The oyster fork is a well-designed implement but hardly necessary for the enjoyment of a properly shucked oyster. Same goes for chopsticks in a sushi bar, mother-of-pearl caviar spoons and a number of other nice but nonessential tools for consuming seafood.
The wooden mallet that accompanies an order of blue crabs in a Chesapeake Bay crab shack (where it's poetically referred to as a knocker) -- that's another matter entirely. Just try cracking open the claw on a jumbo blue crab without one, and see how far you get. There's an almost feral pleasure, too, in thwacking the shell with the mallet and extracting the sweet flesh with your fingers.
It was a pleasure nearly impossible to come by in these parts until last summer, when Jim and John Jenkins opened Backfins Crabhouse in Wake Forest. The Jenkins brothers come from Maryland, where their family has been in the business for three decades. Their pedigree shows the moment you walk in the door and are transported to a crab shack on the Eastern Shore, right down to the stacks of paper towels and shakers of house crab seasoning mix on tables covered in brown butcher paper.
It doesn't take long, either, to realize that these guys know their crabs. Barring a backlog of orders on a busy night (which is common on weekends), your order of steamed crabs arrives quickly, impeccably fresh and expertly cooked, with fragrant clumps of spice and sea salt clinging to their shells. According to Jim Jenkins, some folks where he comes from like to mix the crab seasoning with a little vinegar (there's a bottle of that on the table, too) and dip their crabmeat in it. Personally, I like it just as it is.
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The menu lists steamed crabs by the dozen, but you can order any quantity from a single crab all the way up to a bushel (a popular takeout quantity for a crowd). Crabs are priced according to size and the market, with recent prices ranging from $25 for a dozen regular (the smallest of the four sizes) to $59 for jumbo. There's also an all-you-can-eat Crab Feast (featuring regular size crabs), recently priced at $26.95 per person.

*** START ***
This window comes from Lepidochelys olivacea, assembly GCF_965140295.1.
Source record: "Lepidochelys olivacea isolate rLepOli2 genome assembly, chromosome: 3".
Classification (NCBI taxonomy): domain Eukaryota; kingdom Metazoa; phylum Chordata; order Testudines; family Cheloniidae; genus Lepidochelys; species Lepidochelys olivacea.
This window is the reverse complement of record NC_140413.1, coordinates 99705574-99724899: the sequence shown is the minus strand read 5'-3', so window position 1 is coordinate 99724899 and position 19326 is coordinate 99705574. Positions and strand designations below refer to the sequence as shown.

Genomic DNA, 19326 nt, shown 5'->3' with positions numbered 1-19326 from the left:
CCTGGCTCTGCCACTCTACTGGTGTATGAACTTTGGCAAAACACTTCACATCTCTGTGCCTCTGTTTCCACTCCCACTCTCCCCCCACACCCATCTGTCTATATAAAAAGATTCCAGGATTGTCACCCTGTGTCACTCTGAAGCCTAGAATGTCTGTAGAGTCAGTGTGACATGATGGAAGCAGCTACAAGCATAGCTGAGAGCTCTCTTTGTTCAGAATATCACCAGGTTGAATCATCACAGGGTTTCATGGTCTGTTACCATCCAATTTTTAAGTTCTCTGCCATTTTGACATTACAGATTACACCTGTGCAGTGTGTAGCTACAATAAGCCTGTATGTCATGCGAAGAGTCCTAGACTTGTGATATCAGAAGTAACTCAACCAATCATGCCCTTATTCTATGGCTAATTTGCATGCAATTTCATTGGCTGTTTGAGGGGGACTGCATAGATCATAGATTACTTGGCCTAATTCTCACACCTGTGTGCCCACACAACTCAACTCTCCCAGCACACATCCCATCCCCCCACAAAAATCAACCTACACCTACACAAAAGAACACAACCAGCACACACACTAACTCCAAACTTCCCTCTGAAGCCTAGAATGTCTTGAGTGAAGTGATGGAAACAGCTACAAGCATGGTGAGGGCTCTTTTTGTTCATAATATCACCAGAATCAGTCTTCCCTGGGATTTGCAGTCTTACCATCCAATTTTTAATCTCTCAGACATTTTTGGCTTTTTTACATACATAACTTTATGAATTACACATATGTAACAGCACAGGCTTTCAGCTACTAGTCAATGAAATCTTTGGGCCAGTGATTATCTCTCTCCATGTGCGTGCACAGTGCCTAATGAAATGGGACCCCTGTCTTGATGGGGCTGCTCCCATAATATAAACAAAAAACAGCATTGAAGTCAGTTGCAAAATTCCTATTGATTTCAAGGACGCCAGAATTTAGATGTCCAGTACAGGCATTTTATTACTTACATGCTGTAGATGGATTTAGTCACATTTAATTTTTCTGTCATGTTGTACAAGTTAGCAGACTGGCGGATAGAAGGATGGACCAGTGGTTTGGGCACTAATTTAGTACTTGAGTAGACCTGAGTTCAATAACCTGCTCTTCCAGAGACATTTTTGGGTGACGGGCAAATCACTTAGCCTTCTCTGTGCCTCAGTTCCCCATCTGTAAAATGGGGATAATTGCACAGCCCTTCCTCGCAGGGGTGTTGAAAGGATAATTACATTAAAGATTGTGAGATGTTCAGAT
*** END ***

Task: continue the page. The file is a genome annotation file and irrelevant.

The larger sizes should become increasingly available in the coming weeks, but for now you'll have to call ahead and reserve any size larger than regular. It's worth the call, in my opinion. You'll get more meat for less work in the larger sizes. And, since you won't have to order as many crabs, the price premium isn't nearly as hefty as it looks. In fact, I'd guess that two people would be just as well fed on half a dozen jumbos as on a full dozen regulars.
While steaming may be the purist's way to eat blue crabs, it isn't the only way the Jenkins brothers know how to cook them. John Jenkins is justifiably proud of his Maryland-style crab cakes, which he notes are "all jumbo lump, with just enough cracker to hold them together." Maryland crab soup is loaded with crabmeat, too, though its delicate flavor gets lost in a dark, intensely seasoned melange of broth and vegetables that's reminiscent of Brunswick stew.
If you're not in the mood for crab, you'll still have plenty of rewarding options. Raw oysters, from the Gulf Coast or Carolina shores depending on the harvest, are plump and carefully shucked without spilling a drop of their precious liquor. They're also available steamed, as are small, briny clams. And, judging by the excellent fried oysters I had recently, it's a good bet that any of the fried seafood baskets -- shrimp, fish, oysters or a combo -- is a keeper. Peel-and-eat shrimp, boiled with the same spice mix that seasons the steamed crabs, are plump, sweet and properly cooked, though a couple of specimens were borderline mushy when I sampled them.
Service is friendly and cheerful, even when there's a line out the door and the pace in the dining room gets hectic. The level of experience is varied, but all the wait staff has been trained to show customers how to crack crabs. Even if you're a novice, you'll be thwacking like a pro in no time.